Thursday, November 24, 2005

Court rules in favour of UK over NAP

The European Court of First Instance has ruled that it was acceptable for the UK Government to increase its allocation of carbon dioxide emissions last year, prior to the carbon trading system being set up.

It said that the UK had already said that its first estimate of 736 million tonnes of allowances, submitted on 30 April 2004, was provisional, and that it needed to consult further. On 10 November, the DTI announced an increase to the total quantity of allowances to 756.1 Mt CO2 (2.7%). The EC protested, as did green groups, that the government was capitulating to the big emitters, such as power companies.

The Court has said that the UK acted within the rules, since not to have been able to make the amendment would have rendered meaningless the public consultation, which was required by the directive.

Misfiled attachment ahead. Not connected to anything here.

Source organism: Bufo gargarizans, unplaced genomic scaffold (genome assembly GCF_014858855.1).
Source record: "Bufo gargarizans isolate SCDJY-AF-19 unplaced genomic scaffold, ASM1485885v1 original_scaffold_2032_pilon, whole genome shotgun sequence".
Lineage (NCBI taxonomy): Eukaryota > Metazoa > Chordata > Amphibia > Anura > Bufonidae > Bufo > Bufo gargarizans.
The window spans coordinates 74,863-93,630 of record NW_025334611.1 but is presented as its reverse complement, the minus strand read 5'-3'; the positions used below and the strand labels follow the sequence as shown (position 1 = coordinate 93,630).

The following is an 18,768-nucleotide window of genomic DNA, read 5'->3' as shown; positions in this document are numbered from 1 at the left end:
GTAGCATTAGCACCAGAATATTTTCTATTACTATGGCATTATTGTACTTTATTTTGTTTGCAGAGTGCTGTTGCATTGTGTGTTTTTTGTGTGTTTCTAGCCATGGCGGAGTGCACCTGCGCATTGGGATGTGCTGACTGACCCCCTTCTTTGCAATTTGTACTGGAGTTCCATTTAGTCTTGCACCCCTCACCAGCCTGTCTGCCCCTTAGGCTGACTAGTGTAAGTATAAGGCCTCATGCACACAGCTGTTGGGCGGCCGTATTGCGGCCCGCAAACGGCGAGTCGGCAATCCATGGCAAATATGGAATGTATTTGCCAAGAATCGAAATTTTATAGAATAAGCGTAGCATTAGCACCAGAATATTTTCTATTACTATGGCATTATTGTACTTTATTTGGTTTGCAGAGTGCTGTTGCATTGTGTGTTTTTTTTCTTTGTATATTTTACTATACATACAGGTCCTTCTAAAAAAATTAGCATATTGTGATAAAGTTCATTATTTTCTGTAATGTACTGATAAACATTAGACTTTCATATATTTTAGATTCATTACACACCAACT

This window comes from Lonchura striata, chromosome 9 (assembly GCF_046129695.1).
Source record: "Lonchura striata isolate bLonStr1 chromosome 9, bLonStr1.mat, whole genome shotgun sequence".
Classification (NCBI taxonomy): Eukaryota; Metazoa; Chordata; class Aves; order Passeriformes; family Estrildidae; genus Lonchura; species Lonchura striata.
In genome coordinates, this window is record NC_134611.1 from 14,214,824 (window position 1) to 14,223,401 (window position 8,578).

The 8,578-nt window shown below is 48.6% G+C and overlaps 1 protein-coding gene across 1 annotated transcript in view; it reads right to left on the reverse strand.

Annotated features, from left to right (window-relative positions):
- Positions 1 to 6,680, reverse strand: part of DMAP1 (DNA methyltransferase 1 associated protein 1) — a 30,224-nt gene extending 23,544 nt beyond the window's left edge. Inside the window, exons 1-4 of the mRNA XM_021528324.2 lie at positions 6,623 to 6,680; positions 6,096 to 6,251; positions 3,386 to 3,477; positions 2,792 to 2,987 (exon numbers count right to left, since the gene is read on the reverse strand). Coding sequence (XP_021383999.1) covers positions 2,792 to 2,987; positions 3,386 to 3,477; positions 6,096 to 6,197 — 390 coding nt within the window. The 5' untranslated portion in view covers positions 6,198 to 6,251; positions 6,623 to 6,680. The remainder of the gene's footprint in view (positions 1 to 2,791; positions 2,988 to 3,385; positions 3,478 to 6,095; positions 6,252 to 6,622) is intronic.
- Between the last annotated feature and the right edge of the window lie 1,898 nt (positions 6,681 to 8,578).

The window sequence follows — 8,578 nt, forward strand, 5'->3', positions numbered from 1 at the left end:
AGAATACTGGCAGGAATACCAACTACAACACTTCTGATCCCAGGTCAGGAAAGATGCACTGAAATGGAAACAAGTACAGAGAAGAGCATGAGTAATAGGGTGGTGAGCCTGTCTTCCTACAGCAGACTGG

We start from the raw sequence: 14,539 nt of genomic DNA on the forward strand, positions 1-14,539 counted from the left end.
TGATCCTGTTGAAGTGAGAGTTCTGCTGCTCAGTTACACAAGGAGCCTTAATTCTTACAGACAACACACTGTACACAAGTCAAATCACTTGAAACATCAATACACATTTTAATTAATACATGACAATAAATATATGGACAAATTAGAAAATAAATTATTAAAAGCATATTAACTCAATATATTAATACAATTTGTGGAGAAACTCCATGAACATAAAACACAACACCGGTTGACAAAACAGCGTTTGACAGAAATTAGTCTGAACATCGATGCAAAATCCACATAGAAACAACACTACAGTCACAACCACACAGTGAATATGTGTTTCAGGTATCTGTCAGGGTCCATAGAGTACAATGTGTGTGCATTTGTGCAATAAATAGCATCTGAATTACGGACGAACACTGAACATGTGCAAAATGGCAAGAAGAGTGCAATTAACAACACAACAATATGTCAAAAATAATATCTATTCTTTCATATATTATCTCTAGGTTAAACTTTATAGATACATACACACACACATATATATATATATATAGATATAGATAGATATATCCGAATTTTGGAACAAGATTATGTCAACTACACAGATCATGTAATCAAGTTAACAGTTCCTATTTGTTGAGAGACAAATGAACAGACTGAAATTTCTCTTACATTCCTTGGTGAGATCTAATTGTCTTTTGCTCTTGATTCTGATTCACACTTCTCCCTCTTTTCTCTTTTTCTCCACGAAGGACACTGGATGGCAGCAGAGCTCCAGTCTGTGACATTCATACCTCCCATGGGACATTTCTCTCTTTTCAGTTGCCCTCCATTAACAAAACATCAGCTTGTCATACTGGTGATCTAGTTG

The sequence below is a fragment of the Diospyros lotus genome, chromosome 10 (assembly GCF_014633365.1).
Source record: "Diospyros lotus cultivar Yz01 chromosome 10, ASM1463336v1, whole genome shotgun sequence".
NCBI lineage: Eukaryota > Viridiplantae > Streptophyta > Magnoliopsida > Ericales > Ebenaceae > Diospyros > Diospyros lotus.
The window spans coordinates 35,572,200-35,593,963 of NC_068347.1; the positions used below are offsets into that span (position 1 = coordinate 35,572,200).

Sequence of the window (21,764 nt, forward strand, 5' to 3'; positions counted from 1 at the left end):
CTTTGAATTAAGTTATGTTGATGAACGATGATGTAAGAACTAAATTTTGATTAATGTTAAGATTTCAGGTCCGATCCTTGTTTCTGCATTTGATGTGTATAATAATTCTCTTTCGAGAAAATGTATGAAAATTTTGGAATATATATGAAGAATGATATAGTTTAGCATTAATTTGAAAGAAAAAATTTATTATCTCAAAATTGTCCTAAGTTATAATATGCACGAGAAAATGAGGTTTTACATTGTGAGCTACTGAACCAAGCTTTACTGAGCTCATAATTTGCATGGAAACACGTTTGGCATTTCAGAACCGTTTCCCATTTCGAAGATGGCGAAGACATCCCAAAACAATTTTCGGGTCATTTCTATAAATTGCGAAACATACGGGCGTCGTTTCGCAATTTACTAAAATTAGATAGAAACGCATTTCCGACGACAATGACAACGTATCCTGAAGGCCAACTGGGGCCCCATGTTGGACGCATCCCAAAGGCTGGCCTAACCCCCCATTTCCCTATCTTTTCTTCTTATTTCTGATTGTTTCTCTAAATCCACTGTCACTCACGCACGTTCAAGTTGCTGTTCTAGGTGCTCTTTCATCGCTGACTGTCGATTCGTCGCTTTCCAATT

This decision lets the UK Government off the legal hook, but it does not mean that they didn't capitulate to the power companies. Nor does it mean that the power comanies were right.

At the time they argued for more allowances as it would hurt their profits.

In the event they have made windfall profits as a result of carbon trading.

The Government is therefore still guilty of protecting profits of the oil companies at the expense of the environment.

Link to the Court's decision press release

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